Doug Bloom – Treasurer
Doug Bloom is the Executive Creative Director of the One Eleven Group. Mr. Bloom is a digital media and interactive technology designer with extensive experience helping bio-pharmaceutical companies better connect with prescribers. His specialties include Internet, new media, social media, information design and data visualization professional with more than 15 years successfully developing award-winning web sites and marketing campaigns that convey complex information in an easy-to-understand format.
Ms. Burd-Sharps worked for the United Nations for two decades on issues of poverty and economic empowerment, primarily in Africa and China. In 1995, she led UNIFEMS work in Beijing for the 1995 UN Women’s Conference and supported the nascent NGO movement in China. Ms. Burd-Sharps was subsequently Deputy Director of the UN’s flagship Human Development Report Office, where she contributed to global reports on human rights, globalization and environmental sustainability and led work on national human development reports on every continent. Ms. Burd-Sharps left the United Nations in 2007 to found Measure of America of the Social Science Research Council. She has co-authored two volumes of the Measure of America series (Columbia University Press, 2008; NYU Press, 2010) on well being and access to opportunity in the US and thematic reports on such topics as the social determinants of health, child well being, health care reform and the measure of social impact. Measure of America has also developed several web based interactive tools, including “Mapping the Measure of America” and the “Common Good Forecaster” (with United Way). Ms. Burd-Sharps contributes regularly to mainstream media outlets, with articles published in the New York Times, The Nation, Huffington Post, Stanford Innovation Review and more. Ms. Burd-Sharps holds a Masters in International Affairs for Columbia University.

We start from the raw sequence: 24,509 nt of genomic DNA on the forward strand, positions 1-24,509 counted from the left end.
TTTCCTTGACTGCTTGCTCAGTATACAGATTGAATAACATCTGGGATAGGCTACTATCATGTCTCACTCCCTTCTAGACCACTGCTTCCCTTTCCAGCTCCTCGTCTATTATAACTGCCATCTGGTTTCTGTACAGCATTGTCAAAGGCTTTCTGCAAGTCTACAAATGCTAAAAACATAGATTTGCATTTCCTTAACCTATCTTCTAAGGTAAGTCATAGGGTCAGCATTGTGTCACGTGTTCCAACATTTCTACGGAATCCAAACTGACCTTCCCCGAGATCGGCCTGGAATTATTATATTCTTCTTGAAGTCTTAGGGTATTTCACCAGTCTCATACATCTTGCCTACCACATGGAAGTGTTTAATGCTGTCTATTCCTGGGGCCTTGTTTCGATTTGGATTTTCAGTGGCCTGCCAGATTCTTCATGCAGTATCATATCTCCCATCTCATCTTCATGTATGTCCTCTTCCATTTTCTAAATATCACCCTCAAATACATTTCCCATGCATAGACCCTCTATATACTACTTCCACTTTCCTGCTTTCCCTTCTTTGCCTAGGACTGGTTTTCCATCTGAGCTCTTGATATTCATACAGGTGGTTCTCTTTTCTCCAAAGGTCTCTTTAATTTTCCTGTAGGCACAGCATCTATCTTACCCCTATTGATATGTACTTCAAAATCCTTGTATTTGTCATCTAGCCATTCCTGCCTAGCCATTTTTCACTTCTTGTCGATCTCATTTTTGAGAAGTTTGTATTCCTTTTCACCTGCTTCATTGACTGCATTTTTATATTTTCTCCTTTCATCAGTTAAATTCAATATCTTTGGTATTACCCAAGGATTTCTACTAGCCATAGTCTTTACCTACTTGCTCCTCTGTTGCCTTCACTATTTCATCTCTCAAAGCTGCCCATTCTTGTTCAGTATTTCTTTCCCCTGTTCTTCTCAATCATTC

Bruce Wolf, M.D.
Dr. Bruce Wolf is board certified in Allergy and Immunology and practices in Nashville, TN. One of the guiding principles of his practice is to help those in need. Through the early years in his practice, Dr. Wolf observed the large amount of sample medications given to his practice and, at the same time, the large number of patients who struggled to make ends meet when it came to paying for their medications. In 1997, he surveyed his practice and found that $300,000 worth of medicine was given to his practice. Even in his generous hands, Dr. Wolf was surprised that 10% of the medication went unused on his shelves. These disturbing facts made him begin the initiatives called The Dispensary of Hope and Hope Beyond Hope as 501(c)(3) non-profit entities.
Legal advisor: Anne Marie Segal, Partner, Martin LLP, Stamford, CT.